going to be correctly converted to symbolic links? As far as I can tell
there are types of '.lnk' files:
   - absolute path 'x:\...'
     -> not supported because of the drive conversion issue
   - UNC paths of the form '\\host\share\...'
     -> not supported if host != localhost
     -> if local they will be of the form '\\localhost\X\...' where X is
a drive letter. So they will not be supported either (or am I wrong
   - commands with parameters
     -> not supported. Plus the command probably contains a drive letter
and would not be executable without Wine anyway
   - references to objects not in the filesystem (e.g. 'My Computer')
     -> not supported
   - relative paths
     -> as far as I know Windows does not create any such '.lnk' file.
If I am wrong. how does one create such a .lnk file?

 * Is this going to be the default or just an option? Given that this
seems only useful in corner cases and has the potential to cause a lot
of trouble, I sure hope it is not going to be the default. You yourself
would oppose a similar option if it were the default on the ext2

 * Still assuming that this gets implemented, I would also like that
plans are made to make it possible for Wine to get access to the content
of these files. So what would be the API for doing so?

> This is the TOTAL CRAP option. Clearly you've never used LD_PRELOAD.
> You're not going to get that working with static linked executables,
> setuid, setgid, very old executables, very new executables, stuff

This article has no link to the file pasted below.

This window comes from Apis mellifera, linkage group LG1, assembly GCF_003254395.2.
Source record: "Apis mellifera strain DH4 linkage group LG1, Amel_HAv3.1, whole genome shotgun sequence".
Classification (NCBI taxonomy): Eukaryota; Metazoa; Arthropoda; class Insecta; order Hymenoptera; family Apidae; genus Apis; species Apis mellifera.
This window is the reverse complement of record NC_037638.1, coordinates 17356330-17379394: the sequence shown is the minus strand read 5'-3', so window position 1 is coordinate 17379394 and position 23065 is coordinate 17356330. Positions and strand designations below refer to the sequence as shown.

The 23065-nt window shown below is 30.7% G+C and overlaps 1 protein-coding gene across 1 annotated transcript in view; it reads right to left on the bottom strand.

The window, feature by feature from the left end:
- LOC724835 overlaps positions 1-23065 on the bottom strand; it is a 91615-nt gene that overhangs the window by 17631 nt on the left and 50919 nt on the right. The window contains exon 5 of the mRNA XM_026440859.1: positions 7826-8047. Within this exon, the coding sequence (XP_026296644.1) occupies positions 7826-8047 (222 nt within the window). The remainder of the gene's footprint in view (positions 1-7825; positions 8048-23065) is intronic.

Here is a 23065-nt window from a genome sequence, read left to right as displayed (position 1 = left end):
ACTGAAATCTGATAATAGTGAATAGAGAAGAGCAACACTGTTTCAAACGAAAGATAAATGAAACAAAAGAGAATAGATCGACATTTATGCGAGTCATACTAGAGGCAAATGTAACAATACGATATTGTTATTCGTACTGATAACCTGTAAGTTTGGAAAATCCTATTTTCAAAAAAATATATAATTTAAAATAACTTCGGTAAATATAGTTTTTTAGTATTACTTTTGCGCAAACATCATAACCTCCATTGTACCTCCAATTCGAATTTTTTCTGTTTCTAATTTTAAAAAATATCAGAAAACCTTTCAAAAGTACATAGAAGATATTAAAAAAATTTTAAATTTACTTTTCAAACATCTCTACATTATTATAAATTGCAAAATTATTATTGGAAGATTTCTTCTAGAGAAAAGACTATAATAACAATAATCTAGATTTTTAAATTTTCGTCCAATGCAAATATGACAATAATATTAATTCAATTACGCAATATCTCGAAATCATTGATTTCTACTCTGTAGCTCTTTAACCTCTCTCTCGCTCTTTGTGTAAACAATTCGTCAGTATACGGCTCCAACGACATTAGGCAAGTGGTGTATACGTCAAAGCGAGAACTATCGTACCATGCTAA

> written in FreePascal, etc., etc., etc.

I know all the problems caused by LD_PRELOAD. xalf, aRts and ESounD all
use it for various purposes and they all cause problems. However, there
are so few situations where what you propose seems useful that it might
just be enough to take care of the issue. But I will grant you that it
is definitely not a general purpose solution.

Besides buying a larger disk (include the obligatory 'pretty cheap these
days'), repartitionning, loopback filesystems which I agree all have
their drawbacks, wouldn't the best solution (given the above) be to use
It seems to me that UMSDOS does a much better job at making a VFAT
partition usable as a Unix filesystem:

 * supports symbolic links of course
 * also supports hard links
 * supports ownership and permissions which if you are going to
regularly use it would be a good thing to have
 * supports socket files (for AF_LOCAL servers, useful if your
WinePrefix points to that partition for instance)
 * even supports device files

They even mention the exact scenario you are facing:

And if there is any issue with UMSDOS, then I think it would be more
useful to fix these issues than to hack .lnk files.

> > This looks like it could be the next 'unhide' thing. See:
> That was botched.
> 1. no backdoor
> 2. no Wine patch to use the backdoor

2. is redundant as it follows from 1. Obviously not Wine's fault.

Francois Gouget
 Advice is what we ask for when we already know the answer but wish we didn't
                                 -- Eric Jong